ALAN SHATTER BELIEVES legislation may be needed to curb online abuse as he launched a strong attack on those who post “venomous commentary”.
The former justice minister has become a prolific user of social media since he returned to the Fine Gael backbenches in May 2014, regularly posting about his work and his poetry on his Facebook.
While on Twitter he regularly criticises his constituency rival Shane Ross and Sinn Féin:
But in an interview with TheJournal.ie this week, Shatter was sharply critical of the abuse he, other politicians and ordinary citizens encounter online.
“I think we have a problem here. I think the problem is that instead of it becoming a sort of democratic space in which people interested, for example, in public affairs genuinely engage [and] share views, it’s become a focal point for vitriol, for abuse, for racism, for anti-Semitism,” he said.
He said that individuals who have “something really worth saying” find their views devalued and ignored because of contributors who post abuse.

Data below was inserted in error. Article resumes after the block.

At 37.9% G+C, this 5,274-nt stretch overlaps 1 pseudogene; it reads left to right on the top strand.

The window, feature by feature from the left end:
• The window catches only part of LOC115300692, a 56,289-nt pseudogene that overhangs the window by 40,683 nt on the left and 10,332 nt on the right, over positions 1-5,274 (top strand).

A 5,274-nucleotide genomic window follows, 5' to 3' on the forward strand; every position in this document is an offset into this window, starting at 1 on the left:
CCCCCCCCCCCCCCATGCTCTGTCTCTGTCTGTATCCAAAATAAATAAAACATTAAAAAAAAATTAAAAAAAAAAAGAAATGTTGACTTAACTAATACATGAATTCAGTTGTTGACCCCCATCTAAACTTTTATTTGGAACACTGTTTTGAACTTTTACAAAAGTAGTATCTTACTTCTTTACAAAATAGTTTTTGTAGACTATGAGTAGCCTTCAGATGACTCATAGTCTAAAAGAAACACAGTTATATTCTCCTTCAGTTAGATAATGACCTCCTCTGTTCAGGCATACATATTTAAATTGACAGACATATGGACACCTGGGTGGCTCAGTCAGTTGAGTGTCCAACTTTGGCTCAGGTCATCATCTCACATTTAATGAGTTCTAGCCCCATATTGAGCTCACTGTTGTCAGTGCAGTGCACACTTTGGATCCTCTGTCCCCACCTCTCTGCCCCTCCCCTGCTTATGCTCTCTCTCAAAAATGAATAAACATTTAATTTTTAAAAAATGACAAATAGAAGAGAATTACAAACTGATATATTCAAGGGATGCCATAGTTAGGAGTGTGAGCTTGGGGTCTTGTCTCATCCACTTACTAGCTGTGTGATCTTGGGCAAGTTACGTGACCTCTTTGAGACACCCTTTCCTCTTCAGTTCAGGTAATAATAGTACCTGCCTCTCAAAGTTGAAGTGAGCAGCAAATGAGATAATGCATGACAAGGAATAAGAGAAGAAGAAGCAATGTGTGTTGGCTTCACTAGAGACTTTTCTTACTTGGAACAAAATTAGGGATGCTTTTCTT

I think unfortunately we have some people who, under the cloak of anonymity, feel free to give voice and comment and abuse and hate speech that they would never exchange with anyone in the street and anyone can be targeted.
He added: “The problem is this sort of venomous commentary, targeted at individuals, can have an appalling impact on the lives of vulnerable people.”
Shatter called on media organisations, including TheJournal.ie, to look at better ways of policing their comments sections.
“Not on the basis of censoring valid comments,” he added.
People must be able to express comments of difference, people are entitled to disagree entirely with anything I might say. But lets see if we can recreate that space without the abuse.
Last year, Labour senator Lorraine Higgins proposed legislation which would make cyberbullying and online threats a criminal offence.
Asked if he would favour such a law, Shatter said there may be a need for legislation, but added: “I think we have to be careful about legislation.
“There’s a balance to be found between freedom of expression of individuals and ensuring that this sort of space, in the context of social media [and] news media online isn’t abused and abused for racist speech, anti-Semitic speech, hate speech.”
Shatter added that he has stopped reading abuse aimed at him and has, through politics, developed “a very hard neck”.
There’s much more from our Alan Shatter interview on TheJournal.ie tomorrow evening.